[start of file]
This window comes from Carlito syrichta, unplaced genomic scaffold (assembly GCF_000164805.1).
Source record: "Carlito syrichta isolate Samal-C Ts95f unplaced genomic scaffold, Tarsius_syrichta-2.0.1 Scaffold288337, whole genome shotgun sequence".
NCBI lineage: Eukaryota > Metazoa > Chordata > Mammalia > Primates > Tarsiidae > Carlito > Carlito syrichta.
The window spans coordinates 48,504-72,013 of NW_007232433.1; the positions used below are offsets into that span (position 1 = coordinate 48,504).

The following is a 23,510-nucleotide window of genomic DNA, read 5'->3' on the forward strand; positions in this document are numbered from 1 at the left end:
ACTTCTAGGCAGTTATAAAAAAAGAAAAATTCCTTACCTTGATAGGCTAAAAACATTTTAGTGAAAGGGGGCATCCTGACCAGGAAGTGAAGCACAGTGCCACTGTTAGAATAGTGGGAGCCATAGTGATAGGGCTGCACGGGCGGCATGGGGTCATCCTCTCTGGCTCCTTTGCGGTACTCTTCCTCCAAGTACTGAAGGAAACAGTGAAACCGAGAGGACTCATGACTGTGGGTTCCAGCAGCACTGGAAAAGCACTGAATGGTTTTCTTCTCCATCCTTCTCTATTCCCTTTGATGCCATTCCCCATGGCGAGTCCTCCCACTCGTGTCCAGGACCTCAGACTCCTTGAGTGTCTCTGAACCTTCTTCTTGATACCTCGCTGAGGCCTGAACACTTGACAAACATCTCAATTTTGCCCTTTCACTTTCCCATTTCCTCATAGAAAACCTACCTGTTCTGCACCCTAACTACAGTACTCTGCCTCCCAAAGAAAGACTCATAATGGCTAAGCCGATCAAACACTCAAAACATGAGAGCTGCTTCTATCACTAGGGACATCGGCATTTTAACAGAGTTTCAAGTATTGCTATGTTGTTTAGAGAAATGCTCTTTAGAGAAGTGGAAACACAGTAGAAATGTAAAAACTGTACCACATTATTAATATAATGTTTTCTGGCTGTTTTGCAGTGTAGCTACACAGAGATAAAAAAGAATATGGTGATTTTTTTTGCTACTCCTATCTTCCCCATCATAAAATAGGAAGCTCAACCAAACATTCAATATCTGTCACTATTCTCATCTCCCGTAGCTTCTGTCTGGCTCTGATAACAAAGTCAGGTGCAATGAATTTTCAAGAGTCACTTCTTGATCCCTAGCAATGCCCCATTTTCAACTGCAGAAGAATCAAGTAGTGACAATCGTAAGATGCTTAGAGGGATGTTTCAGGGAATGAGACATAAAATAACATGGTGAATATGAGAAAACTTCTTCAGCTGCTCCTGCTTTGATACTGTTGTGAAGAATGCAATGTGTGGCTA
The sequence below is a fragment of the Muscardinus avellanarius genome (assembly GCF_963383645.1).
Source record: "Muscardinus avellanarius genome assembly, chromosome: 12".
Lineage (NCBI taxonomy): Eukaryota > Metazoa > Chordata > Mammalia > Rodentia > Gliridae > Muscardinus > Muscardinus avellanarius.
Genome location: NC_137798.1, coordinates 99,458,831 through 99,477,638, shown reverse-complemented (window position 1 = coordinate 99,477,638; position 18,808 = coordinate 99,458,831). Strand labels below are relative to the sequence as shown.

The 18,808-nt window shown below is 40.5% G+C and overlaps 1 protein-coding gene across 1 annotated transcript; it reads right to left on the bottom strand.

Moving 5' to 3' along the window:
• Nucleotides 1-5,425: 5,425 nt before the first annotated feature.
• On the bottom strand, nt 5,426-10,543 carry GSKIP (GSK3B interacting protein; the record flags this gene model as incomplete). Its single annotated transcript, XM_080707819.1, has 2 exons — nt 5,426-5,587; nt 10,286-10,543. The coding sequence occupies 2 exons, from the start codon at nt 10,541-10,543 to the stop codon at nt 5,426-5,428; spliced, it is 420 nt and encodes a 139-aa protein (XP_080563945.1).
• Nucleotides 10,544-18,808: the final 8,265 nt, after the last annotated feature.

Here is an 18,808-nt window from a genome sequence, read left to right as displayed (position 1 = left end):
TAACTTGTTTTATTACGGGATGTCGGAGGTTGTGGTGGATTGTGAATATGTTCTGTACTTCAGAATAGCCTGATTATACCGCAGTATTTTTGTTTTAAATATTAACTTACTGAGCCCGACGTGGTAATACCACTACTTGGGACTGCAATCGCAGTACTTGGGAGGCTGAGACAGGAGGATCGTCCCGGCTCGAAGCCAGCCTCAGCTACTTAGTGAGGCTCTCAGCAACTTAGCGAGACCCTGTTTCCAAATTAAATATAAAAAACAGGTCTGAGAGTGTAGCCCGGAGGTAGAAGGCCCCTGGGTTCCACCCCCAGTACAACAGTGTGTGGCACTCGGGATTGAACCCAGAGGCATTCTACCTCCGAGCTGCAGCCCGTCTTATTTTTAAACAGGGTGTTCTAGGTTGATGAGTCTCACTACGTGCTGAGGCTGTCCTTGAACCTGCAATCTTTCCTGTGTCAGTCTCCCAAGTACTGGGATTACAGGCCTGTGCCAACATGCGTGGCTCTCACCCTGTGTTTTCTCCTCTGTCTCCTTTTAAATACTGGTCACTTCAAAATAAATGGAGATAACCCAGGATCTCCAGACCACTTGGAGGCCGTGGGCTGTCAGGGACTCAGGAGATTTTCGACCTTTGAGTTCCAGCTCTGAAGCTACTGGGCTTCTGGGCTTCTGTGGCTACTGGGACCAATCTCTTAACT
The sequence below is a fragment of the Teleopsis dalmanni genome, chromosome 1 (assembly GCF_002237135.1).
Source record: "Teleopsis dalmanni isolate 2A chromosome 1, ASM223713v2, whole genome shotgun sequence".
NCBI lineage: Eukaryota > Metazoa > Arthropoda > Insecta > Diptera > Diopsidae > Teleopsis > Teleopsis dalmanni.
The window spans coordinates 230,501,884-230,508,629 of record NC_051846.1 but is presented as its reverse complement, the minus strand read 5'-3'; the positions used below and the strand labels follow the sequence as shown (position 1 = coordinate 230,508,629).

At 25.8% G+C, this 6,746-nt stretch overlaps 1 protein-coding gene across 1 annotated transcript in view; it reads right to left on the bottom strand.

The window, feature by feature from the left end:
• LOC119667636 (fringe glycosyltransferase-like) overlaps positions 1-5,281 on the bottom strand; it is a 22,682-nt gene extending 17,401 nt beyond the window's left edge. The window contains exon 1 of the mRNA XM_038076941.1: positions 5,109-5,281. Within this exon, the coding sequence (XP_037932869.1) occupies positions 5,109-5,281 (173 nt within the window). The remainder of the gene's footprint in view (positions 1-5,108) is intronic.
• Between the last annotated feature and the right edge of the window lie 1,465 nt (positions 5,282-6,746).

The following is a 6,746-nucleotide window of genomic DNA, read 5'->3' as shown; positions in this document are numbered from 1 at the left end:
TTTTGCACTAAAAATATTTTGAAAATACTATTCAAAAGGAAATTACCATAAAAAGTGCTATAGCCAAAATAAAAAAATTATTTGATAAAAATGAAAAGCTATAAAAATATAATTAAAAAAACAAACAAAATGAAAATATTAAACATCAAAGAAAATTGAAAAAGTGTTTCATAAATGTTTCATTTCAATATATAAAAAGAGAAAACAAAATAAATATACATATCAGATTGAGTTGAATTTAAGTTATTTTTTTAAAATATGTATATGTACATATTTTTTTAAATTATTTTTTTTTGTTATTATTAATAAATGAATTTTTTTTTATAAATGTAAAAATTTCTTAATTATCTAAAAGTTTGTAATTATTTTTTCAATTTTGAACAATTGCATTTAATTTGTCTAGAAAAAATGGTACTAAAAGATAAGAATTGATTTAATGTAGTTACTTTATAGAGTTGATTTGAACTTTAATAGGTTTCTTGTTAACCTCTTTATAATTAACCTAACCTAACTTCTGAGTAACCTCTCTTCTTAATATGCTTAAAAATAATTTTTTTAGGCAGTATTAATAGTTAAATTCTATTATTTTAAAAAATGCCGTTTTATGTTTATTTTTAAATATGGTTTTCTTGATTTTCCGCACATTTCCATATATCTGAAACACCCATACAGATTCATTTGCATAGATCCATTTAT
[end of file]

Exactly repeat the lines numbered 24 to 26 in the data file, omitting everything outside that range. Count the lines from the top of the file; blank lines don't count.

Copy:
• LOC119667636 (fringe glycosyltransferase-like) overlaps positions 1-5,281 on the bottom strand; it is a 22,682-nt gene extending 17,401 nt beyond the window's left edge. The window contains exon 1 of the mRNA XM_038076941.1: positions 5,109-5,281. Within this exon, the coding sequence (XP_037932869.1) occupies positions 5,109-5,281 (173 nt within the window). The remainder of the gene's footprint in view (positions 1-5,108) is intronic.
• Between the last annotated feature and the right edge of the window lie 1,465 nt (positions 5,282-6,746).

The following is a 6,746-nucleotide window of genomic DNA, read 5'->3' as shown; positions in this document are numbered from 1 at the left end: